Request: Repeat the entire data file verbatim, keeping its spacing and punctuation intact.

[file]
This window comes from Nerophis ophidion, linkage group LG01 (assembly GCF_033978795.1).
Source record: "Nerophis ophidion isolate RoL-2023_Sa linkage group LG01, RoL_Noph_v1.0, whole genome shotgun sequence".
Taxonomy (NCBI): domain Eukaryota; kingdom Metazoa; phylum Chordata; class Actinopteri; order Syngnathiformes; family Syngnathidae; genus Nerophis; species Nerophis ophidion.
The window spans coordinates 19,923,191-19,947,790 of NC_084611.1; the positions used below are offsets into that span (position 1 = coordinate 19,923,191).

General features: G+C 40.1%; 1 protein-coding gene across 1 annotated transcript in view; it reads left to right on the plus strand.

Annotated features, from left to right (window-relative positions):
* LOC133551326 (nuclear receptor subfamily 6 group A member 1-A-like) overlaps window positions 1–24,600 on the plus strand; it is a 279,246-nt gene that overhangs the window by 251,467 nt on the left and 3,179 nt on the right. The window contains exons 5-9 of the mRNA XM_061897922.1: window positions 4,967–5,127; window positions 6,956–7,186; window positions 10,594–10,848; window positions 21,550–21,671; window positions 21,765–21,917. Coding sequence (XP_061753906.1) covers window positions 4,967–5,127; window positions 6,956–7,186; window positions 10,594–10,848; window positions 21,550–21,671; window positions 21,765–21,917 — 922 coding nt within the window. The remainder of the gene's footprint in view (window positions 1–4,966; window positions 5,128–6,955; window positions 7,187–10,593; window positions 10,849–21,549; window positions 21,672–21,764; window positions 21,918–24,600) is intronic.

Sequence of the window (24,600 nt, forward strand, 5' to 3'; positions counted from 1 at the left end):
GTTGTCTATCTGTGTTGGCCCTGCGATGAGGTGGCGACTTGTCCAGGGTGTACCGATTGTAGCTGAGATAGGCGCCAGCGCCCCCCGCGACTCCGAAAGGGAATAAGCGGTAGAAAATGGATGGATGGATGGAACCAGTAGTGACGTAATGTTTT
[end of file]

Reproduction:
This window comes from Nerophis ophidion, linkage group LG01 (assembly GCF_033978795.1).
Source record: "Nerophis ophidion isolate RoL-2023_Sa linkage group LG01, RoL_Noph_v1.0, whole genome shotgun sequence".
Taxonomy (NCBI): domain Eukaryota; kingdom Metazoa; phylum Chordata; class Actinopteri; order Syngnathiformes; family Syngnathidae; genus Nerophis; species Nerophis ophidion.
The window spans coordinates 19,923,191-19,947,790 of NC_084611.1; the positions used below are offsets into that span (position 1 = coordinate 19,923,191).

General features: G+C 40.1%; 1 protein-coding gene across 1 annotated transcript in view; it reads left to right on the plus strand.

Annotated features, from left to right (window-relative positions):
* LOC133551326 (nuclear receptor subfamily 6 group A member 1-A-like) overlaps window positions 1–24,600 on the plus strand; it is a 279,246-nt gene that overhangs the window by 251,467 nt on the left and 3,179 nt on the right. The window contains exons 5-9 of the mRNA XM_061897922.1: window positions 4,967–5,127; window positions 6,956–7,186; window positions 10,594–10,848; window positions 21,550–21,671; window positions 21,765–21,917. Coding sequence (XP_061753906.1) covers window positions 4,967–5,127; window positions 6,956–7,186; window positions 10,594–10,848; window positions 21,550–21,671; window positions 21,765–21,917 — 922 coding nt within the window. The remainder of the gene's footprint in view (window positions 1–4,966; window positions 5,128–6,955; window positions 7,187–10,593; window positions 10,849–21,549; window positions 21,672–21,764; window positions 21,918–24,600) is intronic.

Sequence of the window (24,600 nt, forward strand, 5' to 3'; positions counted from 1 at the left end):
GTTGTCTATCTGTGTTGGCCCTGCGATGAGGTGGCGACTTGTCCAGGGTGTACCGATTGTAGCTGAGATAGGCGCCAGCGCCCCCCGCGACTCCGAAAGGGAATAAGCGGTAGAAAATGGATGGATGGATGGAACCAGTAGTGACGTAATGTTTT